GOP's Paul Ryan holds town hall in Cincinnati

Republican vice presidential candidate, Rep. Paul Ryan, R-Wis. speaks at a campaign stop at Byer Steel, Tuesday, Sept. 25, 2012, in Cincinnati.

Republican vice presidential candidate, Rep. Paul Ryan, R-Wis. speaks at a campaign stop at Byer Steel, Tuesday, Sept. 25, 2012, in Cincinnati. Photo by The Associated Press.

CINCINNATI (AP) — Republican vice presidential nominee Paul Ryan told hundreds of voters at a steel factory in the swing state of Ohio on Tuesday that he and Mitt Romney will tackle the debt crisis, improve unemployment and cut spending if they're elected to office.

Surrounded by huge piles of steel, scrap metal and dirt, Ryan spoke mostly in generalities about how he and Romney would solve those problems and criticized President Barack Obama for not fixing them during nearly four years in office.

"Most of our jobs in this country come from successful small business, most of our jobs in this country come from businesses like this," Ryan said during a town hall session at the Byer Steel Group's factory in Cincinnati.

"Our economy is not fundamentally flawed, because the American people know how to grow the economy and create jobs," he said to loud cheers. "The leadership in Washington is fundamentally flawed."

Ryan said that under Obama's leadership, businesses like Byer Steel will have a future of more debt, more government borrowing and spending, and higher taxes and interest rates.

"It's a path of debt, it's a path of doubt and decline," Ryan said. "If we don't tackle this problem pretty soon it's going to tackle us."

The Wisconsin congressman drew laughs from the crowd when he mentioned his Green Bay Packers, who lost their Monday night football game to the Seattle Seahawks after a bad call by replacement referees amid an NFL lockout.

"You guys watch that Packer game last night? I mean, give me a break," Ryan said. "It is time to get the real refs, and you know what it reminds me of — President Obama and the economy. If you can't get it right, it's time to get out."

Before Ryan spoke, Byer Steel CEO Burke Byer told the crowd that the Obama administration is doing no favors for the manufacturing industry.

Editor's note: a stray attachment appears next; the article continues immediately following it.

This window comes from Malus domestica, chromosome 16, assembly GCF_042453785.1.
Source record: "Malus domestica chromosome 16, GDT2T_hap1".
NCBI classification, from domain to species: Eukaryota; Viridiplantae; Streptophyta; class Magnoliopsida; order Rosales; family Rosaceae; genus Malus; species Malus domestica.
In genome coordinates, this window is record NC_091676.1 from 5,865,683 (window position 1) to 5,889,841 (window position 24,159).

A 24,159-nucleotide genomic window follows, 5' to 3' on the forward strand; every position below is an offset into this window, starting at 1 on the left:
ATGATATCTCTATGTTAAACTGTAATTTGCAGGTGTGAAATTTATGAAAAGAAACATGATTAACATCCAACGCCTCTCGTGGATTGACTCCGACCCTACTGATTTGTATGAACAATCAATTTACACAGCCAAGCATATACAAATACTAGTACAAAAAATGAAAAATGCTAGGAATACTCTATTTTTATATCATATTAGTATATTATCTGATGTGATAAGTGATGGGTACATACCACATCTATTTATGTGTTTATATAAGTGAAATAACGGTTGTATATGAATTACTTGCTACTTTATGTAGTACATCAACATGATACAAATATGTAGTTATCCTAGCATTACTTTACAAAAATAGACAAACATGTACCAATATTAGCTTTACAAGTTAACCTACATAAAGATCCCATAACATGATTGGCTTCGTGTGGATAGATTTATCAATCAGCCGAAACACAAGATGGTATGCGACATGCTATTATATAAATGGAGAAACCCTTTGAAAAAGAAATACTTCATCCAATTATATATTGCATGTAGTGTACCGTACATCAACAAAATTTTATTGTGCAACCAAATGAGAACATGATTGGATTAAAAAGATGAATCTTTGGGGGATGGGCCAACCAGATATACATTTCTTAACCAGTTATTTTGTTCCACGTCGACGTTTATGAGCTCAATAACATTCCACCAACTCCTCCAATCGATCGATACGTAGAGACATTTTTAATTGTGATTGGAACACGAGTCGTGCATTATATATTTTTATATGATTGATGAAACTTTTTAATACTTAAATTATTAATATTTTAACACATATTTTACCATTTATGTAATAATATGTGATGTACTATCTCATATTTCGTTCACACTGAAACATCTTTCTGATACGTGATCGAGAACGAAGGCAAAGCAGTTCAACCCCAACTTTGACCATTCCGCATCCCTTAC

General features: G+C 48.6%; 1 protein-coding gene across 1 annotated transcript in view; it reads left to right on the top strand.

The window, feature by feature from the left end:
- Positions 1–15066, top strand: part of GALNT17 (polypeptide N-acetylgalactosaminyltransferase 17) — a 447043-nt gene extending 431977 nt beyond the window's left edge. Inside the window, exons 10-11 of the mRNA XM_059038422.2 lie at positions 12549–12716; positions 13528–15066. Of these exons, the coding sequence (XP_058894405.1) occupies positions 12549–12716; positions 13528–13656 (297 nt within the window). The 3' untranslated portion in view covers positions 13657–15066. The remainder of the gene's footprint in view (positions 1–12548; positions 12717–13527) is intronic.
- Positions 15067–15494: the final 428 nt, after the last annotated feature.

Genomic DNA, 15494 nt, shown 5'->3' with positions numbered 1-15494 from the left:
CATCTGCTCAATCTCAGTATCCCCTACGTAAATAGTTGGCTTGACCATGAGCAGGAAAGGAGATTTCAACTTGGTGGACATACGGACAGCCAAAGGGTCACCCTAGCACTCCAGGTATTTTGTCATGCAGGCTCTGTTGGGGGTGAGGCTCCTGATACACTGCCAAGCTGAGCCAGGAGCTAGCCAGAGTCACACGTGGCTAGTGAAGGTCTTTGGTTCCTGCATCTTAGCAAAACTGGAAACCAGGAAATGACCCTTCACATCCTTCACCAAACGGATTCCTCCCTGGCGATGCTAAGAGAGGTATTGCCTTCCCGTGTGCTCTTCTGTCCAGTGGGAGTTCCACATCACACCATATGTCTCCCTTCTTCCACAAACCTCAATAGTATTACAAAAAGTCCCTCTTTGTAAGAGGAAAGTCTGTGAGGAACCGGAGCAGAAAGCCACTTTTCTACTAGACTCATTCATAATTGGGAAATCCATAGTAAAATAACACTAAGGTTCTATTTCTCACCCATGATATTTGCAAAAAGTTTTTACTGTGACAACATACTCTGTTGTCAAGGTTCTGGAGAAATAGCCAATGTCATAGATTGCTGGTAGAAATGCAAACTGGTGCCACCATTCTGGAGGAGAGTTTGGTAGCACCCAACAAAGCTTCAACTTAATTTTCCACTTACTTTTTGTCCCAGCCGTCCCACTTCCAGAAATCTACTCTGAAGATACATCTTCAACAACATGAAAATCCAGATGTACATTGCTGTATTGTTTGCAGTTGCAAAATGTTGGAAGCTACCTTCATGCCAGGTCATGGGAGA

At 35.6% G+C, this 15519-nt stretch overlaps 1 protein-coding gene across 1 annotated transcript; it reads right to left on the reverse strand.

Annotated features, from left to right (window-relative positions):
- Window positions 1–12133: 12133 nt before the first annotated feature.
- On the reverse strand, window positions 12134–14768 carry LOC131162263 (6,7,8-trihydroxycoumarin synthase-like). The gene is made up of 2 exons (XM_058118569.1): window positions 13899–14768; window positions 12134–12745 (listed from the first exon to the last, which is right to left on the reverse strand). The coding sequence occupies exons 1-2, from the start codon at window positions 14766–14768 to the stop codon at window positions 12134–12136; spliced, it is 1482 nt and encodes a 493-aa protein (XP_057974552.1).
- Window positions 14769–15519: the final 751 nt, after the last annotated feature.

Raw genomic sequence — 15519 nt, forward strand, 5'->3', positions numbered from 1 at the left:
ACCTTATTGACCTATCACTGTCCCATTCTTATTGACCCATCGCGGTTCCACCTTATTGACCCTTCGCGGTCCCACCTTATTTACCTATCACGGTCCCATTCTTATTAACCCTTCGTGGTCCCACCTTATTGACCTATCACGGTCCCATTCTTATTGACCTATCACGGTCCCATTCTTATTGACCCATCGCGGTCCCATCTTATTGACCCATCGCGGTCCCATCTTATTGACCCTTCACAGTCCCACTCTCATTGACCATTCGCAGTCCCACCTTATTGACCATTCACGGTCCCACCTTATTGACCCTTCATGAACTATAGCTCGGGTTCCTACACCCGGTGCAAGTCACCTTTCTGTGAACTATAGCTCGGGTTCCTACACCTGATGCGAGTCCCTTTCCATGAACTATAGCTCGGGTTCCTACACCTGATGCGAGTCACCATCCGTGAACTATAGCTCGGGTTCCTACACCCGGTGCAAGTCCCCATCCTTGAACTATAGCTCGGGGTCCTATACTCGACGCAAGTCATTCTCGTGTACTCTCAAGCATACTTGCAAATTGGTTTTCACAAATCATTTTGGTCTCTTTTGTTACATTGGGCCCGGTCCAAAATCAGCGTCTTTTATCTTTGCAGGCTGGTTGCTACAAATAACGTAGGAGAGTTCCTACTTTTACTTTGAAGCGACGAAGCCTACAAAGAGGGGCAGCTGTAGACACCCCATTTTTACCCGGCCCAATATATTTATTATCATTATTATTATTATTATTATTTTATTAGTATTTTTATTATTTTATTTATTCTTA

"See this gorgeous stuff here?" Byer said, pointing to reinforced steel piled near some workers. "That's rebar. See those people right there? It's their sweat that made it."

As the crowd's cheers died down, Byer said Chinese workers are making similar products that are shipped to the United States and sold cheaper.

"The Obama administration said they would take China to the mat. It looks like it's the other way around," he said. "You need to understand you have choices. ... Make the right choice."

Cincinnati resident Jay Owen, a 70-year-old retiree who was an electrical contractor, said he went to the town hall because he thinks Romney and Ryan will be better at fixing the economy than Obama.

"I feel we've got to get someone new in the White House," said Owen, who wore blue baseball cap that said "COAL (equals) JOBS."

"I think it's going to lift the whole country."

Ryan's visit came as Obama stopped by ABC's "The View" with wife Michelle Obama, saying that everything his administration has done has been designed to help the economy, pointing to the auto bailout and lower unemployment.

"Gov. Romney, I think is a good man and means well, but the policies he's putting forward are precisely the policies that put us into this mess," Obama said.

Obama also will be in Ohio this week, visiting the college towns of Bowling Green and Kent on Wednesday.

After the Ryan event, the candidate headed to meet Romney at what their campaign said is a victory rally at the Dayton International Airport.

Ryan kicked off a three-day bus tour in the state on Monday with a town hall meeting in Lima in northwest Ohio. He told attendees that Obama has gutted the military and that projects weakness abroad and emboldens enemies overseas. Ryan didn't mention that he voted for the defense cuts he's now criticizing on the campaign trail.

Both Romney and Obama have new ads aimed at working-class voters who could help swing the election.

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